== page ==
My thesis research started with looking at Richard Norton’s idea of ‘feral cities’, but has over time developed and is now looking at the relationships between dystopian film and architecture and urbanism. I believe we can use film to enhance a critical dialogue about visions of both past and future architecture. I also believe film can be used as a filter through which we can observe the world more objectively, as suggested by Dr David Butler in his book ‘Fantasy Cinema: impossible worlds on screen’.
Research so far has included extensive readings on utopia and dystopia, mainly in relation to science fiction films. Utopia is a highly subjective, political issue and depends on a number of factors including geographical location, history and personal experience. One man’s idea utopia can be another man’s idea of hell. Films can, as Terri Meyer Boake explains, engage the moral discussion of future eventualities in light of presumed outcomes of current political, social and environmental stated. Film can be a useful tool to ask “what if?” and provides a test lab for urban experiments. I have wondered whether we by imagining dystopian futures can prevent them from happening (the very foundations of disaster planning).
The trend of literary dystopia developed in times of deep change and still thrives in turbulent moments. In the 1970’s, disaster films played on contemporary fears of nuclear power. In the 1990’s and 2000’s nuclear fear was substituted by environmental disasters, terrorism and rapidly spreading diseases. Raffaella Baccolini discusses the relatively recent idea of critical dystopia in her article ‘The Persistence of Hope in Dystopian Science Fiction’. It implies a sense of utopian horizon, a hope that not everything is lost as in traditional dystopian imagination. Similarly to any science fiction or traditional utopia, the critical utopia can be used to explore our contemporary society. Baccolini suggests that today’s society, based on consumption, has become anti-utopian. Since utopia has become considered equivalent to materialist satisfaction it has consequently been commodified and devalued.
Michael Davis writes in ‘Ecology of Fear’ that disasters in films are used as allegory for contemporary urban character and sense of despair. Disintegration in the community is portrayed by crumbling buildings. Nerijus Milerius, Associate Professor at Vilnius University, has proposed that disaster films are trying to convey the idea that “nothing is happening” is a positive condition of the everyday.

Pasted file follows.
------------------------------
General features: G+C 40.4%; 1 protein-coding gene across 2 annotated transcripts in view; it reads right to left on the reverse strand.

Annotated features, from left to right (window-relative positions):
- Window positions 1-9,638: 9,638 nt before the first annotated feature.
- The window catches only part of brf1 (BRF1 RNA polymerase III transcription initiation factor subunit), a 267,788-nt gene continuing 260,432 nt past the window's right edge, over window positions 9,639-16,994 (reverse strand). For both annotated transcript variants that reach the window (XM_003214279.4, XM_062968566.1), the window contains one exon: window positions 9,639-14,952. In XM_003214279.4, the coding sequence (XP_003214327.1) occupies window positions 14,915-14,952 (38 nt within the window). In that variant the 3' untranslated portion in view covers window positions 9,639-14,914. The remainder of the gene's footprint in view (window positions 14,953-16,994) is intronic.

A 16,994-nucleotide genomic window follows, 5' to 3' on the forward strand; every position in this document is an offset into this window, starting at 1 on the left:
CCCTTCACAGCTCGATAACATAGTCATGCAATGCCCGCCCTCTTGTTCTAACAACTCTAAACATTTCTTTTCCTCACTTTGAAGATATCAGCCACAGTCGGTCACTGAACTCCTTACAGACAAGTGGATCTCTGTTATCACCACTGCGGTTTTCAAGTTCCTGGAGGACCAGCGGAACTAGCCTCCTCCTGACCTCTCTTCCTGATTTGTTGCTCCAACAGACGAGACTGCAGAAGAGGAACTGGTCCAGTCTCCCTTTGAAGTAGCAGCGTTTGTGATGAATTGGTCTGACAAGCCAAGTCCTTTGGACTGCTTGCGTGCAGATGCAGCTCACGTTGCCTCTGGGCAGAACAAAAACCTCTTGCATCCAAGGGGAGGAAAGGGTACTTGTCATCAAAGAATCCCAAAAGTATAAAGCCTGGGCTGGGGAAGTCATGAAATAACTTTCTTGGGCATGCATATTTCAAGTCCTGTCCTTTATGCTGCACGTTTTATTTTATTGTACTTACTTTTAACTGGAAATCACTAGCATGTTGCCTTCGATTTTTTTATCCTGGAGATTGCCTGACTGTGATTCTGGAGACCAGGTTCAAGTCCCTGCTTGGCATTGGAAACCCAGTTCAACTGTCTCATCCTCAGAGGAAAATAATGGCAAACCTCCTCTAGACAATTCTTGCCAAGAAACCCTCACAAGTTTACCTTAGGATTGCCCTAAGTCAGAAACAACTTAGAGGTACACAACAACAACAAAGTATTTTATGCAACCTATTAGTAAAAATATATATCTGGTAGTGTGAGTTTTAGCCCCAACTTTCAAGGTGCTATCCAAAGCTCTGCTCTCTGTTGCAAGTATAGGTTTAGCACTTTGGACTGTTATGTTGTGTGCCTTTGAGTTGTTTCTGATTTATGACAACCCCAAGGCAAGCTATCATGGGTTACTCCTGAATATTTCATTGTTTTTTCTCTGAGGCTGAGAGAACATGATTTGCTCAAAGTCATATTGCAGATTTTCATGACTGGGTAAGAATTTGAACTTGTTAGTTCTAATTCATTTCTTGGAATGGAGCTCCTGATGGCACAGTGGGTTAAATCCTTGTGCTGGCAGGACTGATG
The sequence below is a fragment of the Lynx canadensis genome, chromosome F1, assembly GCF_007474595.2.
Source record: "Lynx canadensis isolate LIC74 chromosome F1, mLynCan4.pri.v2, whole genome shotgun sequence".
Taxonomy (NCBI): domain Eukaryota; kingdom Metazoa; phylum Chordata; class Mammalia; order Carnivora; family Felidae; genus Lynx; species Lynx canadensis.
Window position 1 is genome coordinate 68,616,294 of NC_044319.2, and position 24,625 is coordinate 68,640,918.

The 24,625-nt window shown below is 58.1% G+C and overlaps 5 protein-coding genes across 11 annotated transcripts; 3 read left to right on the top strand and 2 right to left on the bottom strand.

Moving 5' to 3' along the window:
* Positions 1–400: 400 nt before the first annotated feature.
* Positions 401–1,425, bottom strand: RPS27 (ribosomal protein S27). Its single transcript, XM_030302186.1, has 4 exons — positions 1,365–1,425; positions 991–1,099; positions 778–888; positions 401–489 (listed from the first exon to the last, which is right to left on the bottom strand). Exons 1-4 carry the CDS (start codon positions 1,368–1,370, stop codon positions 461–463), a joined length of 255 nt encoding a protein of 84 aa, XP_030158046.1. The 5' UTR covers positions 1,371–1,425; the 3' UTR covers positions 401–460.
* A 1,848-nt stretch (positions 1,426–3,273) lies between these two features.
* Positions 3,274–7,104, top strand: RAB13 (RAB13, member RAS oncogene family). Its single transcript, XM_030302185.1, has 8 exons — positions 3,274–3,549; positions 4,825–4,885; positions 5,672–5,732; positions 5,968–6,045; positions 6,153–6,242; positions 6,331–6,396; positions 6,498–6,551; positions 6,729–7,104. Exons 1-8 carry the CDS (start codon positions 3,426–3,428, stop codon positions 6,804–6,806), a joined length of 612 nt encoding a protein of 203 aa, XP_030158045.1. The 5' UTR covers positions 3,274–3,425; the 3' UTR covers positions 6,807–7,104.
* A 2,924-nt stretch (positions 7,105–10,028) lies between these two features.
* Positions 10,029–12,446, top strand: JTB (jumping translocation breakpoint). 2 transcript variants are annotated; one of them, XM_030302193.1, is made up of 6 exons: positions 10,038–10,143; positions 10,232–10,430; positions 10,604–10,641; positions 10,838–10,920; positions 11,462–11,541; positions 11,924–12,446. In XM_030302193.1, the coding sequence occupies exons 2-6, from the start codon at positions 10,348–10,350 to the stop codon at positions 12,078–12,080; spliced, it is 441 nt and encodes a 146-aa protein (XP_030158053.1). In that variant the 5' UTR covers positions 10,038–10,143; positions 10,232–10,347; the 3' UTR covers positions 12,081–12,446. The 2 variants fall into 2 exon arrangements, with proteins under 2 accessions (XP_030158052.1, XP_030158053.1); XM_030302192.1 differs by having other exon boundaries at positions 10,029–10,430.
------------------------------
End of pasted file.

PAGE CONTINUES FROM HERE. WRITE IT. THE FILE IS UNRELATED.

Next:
Hollywood has contributed greatly to the globalisation of culture, and American cities such as Los Angeles and New York have come to be regarded as symbols of the Western World as a whole. Physical destruction of urban landscapes and important landmarks is more prominent in American film culture than any other. Stephanie Hemelryk argues that this has three reasons; the pleasure and curiosity caused by illusions of catastrophe (also prominent in the concept of dark tourism), advanced skills and technological infrastructure is more readily available in America and finally, there is a strong tradition of slapstick in American film comedy. She concludes her chapter ‘Out on a Limb: Urban Traumas on the West Pacific Rim’ with the following quote: “In American disaster films, the worst is confirmed, the loss of America, on the grounds that the best must still be possible, the continuation of America.” (p.140) The victim-self is the saviour, interpreter as well as the creator of the event; a kind of self-inflicted dystopia.
When 9/11 happened, many people referred to films when trying to describe their emotions. Many were emotionally numb and could not grasp the reality of the situation, because they had already seen it happen on the screen so many times before. This led me to ask whether film can be used to create a sense of familiarity and prepare people, practically and emotionally, for potential disasters. John Urry writes in ‘The Tourist Gaze’ about how man’s relationship to nature changed with the advent of the train. Through familiarising oneself with the passing landscape through the window, and through numerous expeditions, man came to regard nature as ‘alluring, picturesque scenery’ rather than ‘a frightening beast’. Can a similar approach be applied to help people understand and cope with our urban futures? Since film is our most important form of culture (as described by Alan Marcus in the introduction to ‘Visualising the City’) can it be our new train window providing a glimpse of the unknown?
If film can provide this link, what are the relations between the real and the imagined? How can we use film to explore our urban futures? Fredric Jameson makes reference to Homer’s chimera and claims that our imagination cannot stretch further than combining already known facts, similar to a kit of parts. “…our imaginations are hostages to our own mode of production (and perhaps to whatever remnants of past ones it has preserved). It suggests that at best Utopia can serve the negative purpose of making us more aware of our mental and ideological imprisonment […] and that therefore the best Utopias are those that fail the most comprehensively.” (p.xii) If this is how we imagine other communities – or even utopia – can we ever reach a valid idea or conclusion? If everything we imagine will always be heavily influenced by our own, private experiences as well as time/culture/world/society we live in, can we ever be sufficiently objective? Can fictions be used to reveal the unseen workings of architecture?
Is there a symbiotic relationship between dystopian film and architecture / urbanism / urban futures?